GOP tax bill nears the finish line
Republican leaders in the House and Senate struck a tentative deal on a final tax bill this week, putting the most significant tax overhaul in more than 30 years on track to be signed by President Trump before Christmas. The agreement slashes the corporate tax rate from 35 percent to 21 percent and makes it effective in 2018. It also lowers the top individual income tax rate from 39.6 percent to 37 percent, a move meant to soothe high-earning taxpayers in blue states who face the loss of deductions for state and local taxes. The Senate bill capped or eliminated such deductions, but taxpayers will now be allowed to deduct up to $10,000 in state income or property taxes.
It remains to be seen whether the handful of Republican swing votes in the Senate will embrace the final bill. Sen. Susan Collins of Maine voted for the initial Senate bill in exchange for promises to stabilize the health-care insurance exchanges and add protections for Medicare—changes that House leaders don’t support. She has also opposed lowering the top individual income tax rate. Republicans can afford to lose only one more vote if Collins rejects the bill along with Sen. Bob Corker, provided the Senate votes before Democrat Doug Jones of Alabama is seated.
What the columnists said
“What Congress is prepared to pass is not tax reform,” said Jonathan Chait in NYMag.com. “It is tax un-reform.” The slapdash legislation is shot through with loopholes, giveaways, and glitches that will overwhelmingly benefit wealthy taxpayers with skilled accountants. The pass-through loophole, for example, will allow highly paid professionals to pay 20 percent—nearly half of what they would owe as individuals—by declaring themselves to be businesses. In many ways, “a badly botched tax bill helps conservatives,” said David Dayen in NewRepublic.com. The more money the federal government loses to tax avoidance, the less there is to spend on social programs. “That’s the real game here.”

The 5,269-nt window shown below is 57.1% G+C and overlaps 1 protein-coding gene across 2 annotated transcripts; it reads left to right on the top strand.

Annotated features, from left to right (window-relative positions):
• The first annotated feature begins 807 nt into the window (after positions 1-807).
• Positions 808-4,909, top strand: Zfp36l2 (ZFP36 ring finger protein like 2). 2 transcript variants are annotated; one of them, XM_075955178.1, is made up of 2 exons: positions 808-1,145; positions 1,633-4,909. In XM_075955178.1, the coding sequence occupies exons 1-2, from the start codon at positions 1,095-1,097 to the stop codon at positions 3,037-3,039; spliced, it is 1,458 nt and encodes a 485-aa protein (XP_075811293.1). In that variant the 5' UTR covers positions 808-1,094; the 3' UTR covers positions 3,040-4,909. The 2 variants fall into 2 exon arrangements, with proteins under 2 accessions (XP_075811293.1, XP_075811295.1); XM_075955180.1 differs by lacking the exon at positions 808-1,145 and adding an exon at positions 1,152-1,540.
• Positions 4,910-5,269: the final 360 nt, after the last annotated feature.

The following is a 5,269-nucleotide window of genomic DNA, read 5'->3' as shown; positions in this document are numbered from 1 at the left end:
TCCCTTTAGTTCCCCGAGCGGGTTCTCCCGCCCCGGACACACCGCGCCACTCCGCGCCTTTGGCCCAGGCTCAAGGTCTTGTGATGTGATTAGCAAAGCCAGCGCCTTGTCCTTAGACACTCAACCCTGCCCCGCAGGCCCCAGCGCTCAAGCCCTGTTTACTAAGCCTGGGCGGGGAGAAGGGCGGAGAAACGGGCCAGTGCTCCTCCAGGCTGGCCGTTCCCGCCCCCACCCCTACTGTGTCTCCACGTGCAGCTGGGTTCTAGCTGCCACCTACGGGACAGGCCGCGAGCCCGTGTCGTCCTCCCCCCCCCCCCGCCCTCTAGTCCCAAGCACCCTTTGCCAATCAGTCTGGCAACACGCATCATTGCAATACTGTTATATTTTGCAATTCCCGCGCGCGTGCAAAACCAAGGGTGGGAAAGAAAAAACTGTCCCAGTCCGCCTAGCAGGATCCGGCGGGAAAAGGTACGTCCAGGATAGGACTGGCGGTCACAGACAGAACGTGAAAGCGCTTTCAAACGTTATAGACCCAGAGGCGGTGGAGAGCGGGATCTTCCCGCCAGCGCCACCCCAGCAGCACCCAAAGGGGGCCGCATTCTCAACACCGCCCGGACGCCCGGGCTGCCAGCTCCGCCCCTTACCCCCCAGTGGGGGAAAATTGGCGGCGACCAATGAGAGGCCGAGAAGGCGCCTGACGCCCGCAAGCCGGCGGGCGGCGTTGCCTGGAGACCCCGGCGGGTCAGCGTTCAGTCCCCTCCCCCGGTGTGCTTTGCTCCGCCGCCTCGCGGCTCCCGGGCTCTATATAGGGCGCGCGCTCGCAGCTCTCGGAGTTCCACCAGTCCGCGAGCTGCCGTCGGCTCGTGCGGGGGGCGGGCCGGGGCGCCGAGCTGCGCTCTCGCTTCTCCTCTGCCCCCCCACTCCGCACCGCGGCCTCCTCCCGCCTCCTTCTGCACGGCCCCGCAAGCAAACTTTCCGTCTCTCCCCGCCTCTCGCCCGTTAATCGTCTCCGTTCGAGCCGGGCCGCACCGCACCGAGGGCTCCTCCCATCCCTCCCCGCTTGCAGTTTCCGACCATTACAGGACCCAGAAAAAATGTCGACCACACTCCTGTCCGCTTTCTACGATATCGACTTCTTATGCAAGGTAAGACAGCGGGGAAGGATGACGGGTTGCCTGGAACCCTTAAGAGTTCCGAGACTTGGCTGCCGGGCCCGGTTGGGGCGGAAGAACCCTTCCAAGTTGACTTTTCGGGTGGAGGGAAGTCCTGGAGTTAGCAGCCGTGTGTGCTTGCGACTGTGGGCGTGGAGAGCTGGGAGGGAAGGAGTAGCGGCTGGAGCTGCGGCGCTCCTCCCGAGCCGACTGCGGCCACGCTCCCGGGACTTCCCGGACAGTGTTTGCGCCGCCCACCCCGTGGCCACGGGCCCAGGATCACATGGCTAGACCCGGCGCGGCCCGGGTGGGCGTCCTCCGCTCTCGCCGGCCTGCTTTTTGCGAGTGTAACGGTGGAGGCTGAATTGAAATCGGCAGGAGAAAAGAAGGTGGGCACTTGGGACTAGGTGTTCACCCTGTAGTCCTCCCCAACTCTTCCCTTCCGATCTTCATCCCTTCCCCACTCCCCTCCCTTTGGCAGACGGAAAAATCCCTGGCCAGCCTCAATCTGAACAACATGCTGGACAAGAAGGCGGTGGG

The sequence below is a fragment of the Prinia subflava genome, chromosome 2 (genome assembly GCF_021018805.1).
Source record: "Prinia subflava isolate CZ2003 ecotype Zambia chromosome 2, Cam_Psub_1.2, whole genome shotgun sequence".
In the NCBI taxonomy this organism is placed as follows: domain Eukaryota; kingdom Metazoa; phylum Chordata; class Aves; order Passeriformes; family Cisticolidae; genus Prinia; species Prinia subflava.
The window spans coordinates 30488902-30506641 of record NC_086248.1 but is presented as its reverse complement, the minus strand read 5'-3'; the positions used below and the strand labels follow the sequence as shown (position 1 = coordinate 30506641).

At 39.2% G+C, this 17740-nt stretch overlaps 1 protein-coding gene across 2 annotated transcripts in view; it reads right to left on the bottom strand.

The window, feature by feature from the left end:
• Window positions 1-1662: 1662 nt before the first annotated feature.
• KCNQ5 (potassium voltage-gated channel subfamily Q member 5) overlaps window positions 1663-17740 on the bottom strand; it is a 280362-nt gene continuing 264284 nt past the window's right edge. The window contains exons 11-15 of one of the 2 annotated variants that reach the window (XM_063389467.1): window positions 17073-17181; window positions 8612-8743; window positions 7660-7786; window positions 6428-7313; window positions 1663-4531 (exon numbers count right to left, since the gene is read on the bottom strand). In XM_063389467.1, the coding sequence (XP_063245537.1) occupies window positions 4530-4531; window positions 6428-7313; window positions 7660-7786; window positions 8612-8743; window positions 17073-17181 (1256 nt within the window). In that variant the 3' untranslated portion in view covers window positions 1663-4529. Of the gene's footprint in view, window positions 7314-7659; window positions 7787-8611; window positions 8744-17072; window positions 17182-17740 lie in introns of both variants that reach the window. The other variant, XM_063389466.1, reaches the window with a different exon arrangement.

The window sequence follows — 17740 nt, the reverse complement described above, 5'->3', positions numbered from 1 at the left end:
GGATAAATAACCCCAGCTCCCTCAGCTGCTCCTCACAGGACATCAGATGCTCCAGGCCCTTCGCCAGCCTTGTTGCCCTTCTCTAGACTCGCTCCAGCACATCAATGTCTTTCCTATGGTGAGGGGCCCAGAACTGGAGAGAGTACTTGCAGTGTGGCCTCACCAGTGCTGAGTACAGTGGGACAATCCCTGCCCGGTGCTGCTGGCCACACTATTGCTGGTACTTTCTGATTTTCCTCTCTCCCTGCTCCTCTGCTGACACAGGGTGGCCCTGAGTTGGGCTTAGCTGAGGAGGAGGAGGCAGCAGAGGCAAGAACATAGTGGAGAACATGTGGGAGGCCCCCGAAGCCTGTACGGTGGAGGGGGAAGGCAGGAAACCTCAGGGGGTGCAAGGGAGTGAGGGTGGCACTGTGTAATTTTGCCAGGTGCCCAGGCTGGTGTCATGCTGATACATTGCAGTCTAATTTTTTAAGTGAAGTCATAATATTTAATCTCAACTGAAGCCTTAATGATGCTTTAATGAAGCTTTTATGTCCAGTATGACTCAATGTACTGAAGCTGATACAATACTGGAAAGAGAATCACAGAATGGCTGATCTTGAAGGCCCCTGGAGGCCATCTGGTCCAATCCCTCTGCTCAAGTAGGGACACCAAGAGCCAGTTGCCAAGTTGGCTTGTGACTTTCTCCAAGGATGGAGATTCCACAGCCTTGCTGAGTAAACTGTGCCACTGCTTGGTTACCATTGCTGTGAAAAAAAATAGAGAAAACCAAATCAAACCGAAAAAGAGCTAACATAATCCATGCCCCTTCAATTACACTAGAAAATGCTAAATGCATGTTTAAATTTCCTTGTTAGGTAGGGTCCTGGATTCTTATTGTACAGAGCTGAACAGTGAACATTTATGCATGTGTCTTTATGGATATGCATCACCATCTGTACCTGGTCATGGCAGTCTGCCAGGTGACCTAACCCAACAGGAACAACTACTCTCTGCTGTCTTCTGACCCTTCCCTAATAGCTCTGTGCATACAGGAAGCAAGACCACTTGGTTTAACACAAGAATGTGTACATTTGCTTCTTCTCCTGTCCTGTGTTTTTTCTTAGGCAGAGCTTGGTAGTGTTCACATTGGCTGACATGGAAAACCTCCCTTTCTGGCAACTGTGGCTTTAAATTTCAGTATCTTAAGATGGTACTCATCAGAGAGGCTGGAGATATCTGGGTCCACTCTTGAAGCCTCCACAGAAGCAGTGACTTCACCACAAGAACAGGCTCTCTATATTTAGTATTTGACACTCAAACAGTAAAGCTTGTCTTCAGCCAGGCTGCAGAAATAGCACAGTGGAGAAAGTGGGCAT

“There are plenty of understandable objections to the tax bill sailing through Congress,” said Tony Mecia in WeeklyStandard.com. You can make a case that it’s being rushed, or that it will add $1.5 trillion to the deficit. But what it doesn’t do is punish the poor and middle class to benefit the wealthy. The bill cuts taxes for “the majority of Americans at every income level,” according to Congress’ Joint Committee on Taxation, with 62 percent of taxpayers seeing a tax cut of $100 or more in 2019 under the Senate version. That isn’t likely to change much under the final agreement.
Still, this tax plan is wildly unpopular, with just 35 percent of Americans’ support, said Jonah Goldberg in NationalReview.com. Republicans are hoping that the middle-class tax cuts, “combined with an expected boost in economic growth,” will give them a political windfall in the years to come. Democrats tried a similar strategy with Obamacare, which also passed along party lines “in the face of public opposition.” Their gamble failed spectacularly, with furious voters handing control of Congress to Republicans and sweeping Donald Trump into office. “Will the tax reform effort be the GOP’s version of Obamacare?” Only time will tell. ■